AAMFT Conference: Day 1

I had the opportunity to attend the American Association of Marriage and Family Therapists (AAMFT) annual conference- it was pretty convenient given it is in Portland this year 🙂

I was most excited about today, because my events included:
A workshop on Sexuality in Family Therapy
A discussion on LGBTQ youth
And a workshop on Plural Families

Tomorrow includes a workshop on treating children with trauma and how to treat couples where abuse has occurred.

So many things to say!

1. Sexuality in Family Therapy: The facilitators of the workshop conducted research on therapist attitudes toward client perceived sexual problems (presenting as a sex addict) based on whether the client was monogamous or in an open marriage and a man or a woman. Participants in the study in which they read one vignette; the four possible vignettes only differed in the gender of the client and the relationship style. Women in open marriages were rated most negatively and pathologized the most, meaning that therapists were most likely to refer a woman in an open marriage for treatment and to label her sexual behaviors as problematic. Next worst were men in open marriages. Next were men in monogamous marriages. Women in monogamous marriages were rated least negatively (least likely to have their behaviors labeled as problematic). My takeaway: our society still very much pathologizes and demonizes female sexuality. Promiscuous women=bad news. Promiscuous men? Bad, but expected. Monogamous women? Virtuous.

The presenters also discussed the issue of including children and teenagers as part of family therapy, even when issues of sexuality needs to be discussed- of course, in age-appropriate, developmentally-appropriate ways. Also, therapists must be aware of their own reservations or issues around sexuality so that they can best serve their clients by using explicit language, calm demeanor, and engage in frank conversation about sexuality and sex. (I think I will be okay regarding that!)

2. LGBTQ & Youth: We talked a lot about queer therapists self-disclosing their queer identity to queer clients. Is it appropriate? When? What are the effects of self-disclosure? Also: why aren’t queer issues a bigger part of the AAMFT conference? Why aren’t queer issues given a workshop space or a keynote address??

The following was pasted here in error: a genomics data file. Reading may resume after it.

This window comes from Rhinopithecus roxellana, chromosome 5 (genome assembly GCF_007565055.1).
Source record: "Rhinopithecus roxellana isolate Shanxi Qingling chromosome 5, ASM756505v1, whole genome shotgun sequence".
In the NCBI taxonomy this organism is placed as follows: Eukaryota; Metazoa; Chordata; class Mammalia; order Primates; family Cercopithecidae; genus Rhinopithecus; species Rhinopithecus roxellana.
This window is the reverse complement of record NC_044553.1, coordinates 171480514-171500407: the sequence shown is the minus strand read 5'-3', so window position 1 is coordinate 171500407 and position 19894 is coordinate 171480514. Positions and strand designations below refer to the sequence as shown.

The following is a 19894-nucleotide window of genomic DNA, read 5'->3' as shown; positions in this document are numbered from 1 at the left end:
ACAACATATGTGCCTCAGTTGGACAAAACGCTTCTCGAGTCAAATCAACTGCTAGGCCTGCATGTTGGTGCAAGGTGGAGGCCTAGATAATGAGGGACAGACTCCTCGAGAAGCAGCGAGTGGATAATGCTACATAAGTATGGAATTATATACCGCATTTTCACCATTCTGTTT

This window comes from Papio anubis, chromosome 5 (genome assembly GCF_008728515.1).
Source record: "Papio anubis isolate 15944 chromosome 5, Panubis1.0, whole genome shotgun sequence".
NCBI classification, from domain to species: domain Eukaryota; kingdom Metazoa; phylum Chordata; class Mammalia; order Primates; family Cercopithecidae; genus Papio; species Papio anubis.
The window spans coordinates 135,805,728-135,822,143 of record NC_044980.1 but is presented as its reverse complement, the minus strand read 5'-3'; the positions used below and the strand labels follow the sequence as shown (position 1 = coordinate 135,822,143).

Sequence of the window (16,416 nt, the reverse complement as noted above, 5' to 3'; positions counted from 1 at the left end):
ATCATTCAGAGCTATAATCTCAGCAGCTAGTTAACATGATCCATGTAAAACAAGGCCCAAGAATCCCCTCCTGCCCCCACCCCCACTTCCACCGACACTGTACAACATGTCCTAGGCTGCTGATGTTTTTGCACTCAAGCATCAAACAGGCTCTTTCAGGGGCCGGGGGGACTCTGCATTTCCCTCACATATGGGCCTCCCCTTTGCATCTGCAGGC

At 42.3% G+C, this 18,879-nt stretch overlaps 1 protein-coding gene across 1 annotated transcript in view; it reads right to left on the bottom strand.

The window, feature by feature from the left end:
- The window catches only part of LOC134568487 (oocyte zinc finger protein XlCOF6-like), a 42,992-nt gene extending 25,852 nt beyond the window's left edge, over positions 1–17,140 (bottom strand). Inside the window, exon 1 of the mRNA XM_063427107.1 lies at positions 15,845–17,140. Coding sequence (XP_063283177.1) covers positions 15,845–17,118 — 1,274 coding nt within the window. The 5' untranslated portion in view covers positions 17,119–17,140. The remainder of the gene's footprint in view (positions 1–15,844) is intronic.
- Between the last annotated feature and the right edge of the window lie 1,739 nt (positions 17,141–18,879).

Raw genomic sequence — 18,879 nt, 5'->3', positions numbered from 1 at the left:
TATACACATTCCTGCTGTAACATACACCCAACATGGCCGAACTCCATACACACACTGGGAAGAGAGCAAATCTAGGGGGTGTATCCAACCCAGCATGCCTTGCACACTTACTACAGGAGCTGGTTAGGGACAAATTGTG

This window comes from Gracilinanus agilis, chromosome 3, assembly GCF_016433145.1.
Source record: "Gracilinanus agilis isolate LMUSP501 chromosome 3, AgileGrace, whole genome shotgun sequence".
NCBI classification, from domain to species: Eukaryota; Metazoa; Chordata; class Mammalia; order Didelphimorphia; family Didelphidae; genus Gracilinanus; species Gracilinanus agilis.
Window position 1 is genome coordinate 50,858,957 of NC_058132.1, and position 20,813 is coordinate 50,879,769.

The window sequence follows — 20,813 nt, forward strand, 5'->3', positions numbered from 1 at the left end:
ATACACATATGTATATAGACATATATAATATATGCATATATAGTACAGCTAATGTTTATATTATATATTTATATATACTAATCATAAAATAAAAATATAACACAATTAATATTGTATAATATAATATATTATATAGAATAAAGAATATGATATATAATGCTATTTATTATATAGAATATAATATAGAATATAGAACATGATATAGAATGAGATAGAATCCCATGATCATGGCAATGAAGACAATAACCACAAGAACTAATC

3. Plural Families: I was so jazzed for this one, because I thought for sure it would be addressing polyamorous families. Wrong! The presenters intentionally stayed away from polyamory, and instead focused on polygamous and plural marriages. It was still super interesting, and when I asked the presenters why they chose to focus on polygamy and didn’t include polyamory, their reasoning was that they didn’t want to just lump all of these alternative relationship structures together and ultimately do a disservice to both. That made sense to me. There was also some good discussion that I participated in about ensuring that therapists do not collude with polynormativity and remembering that poly relationships come in all shapes, sizes, and flavors. I also talked to one of the presenters after the workshop, and she works with people in poly relationships, people in the BDSM community, and trans* folks. So awesome!!! She told me there are only a handful of loud and proud marriage and family therapists serving those communities. I’m excited to join the ranks! They handed out some fabulous resources. The following one is my favorite; I can’t believe I hadn’t run across it before!! Cory Davis made a monogamy privilege questionnaire, akin to Peggy McIntosh’s Unpacking the Invisible Knapsack targeted toward discovering white privilege. It’s fabulous: Monogamous Privilege Checklist.

In fact, I am just going to copy and paste it here as well:

For the purposes of this list, I will refer to one’s position on the diagram of monogamy vs. various types of non-monogamy (polyamory, open marriage, swinging, religious polygyny, etc.) as simply “relationship orientation”.

Note that for the purposes of this list, “relationship orientation” does NOT refer to one’s sexual orientation re: the Kinsey scale (heterosexual, homosexual, bisexual, pansexual, etc.). Monogamous individuals who are LGBTQ and/or in interracial and/or intergenerational romantic relationships may well be exempt from some (though not all) of these privileges, especially those marked with an asterisk at the end.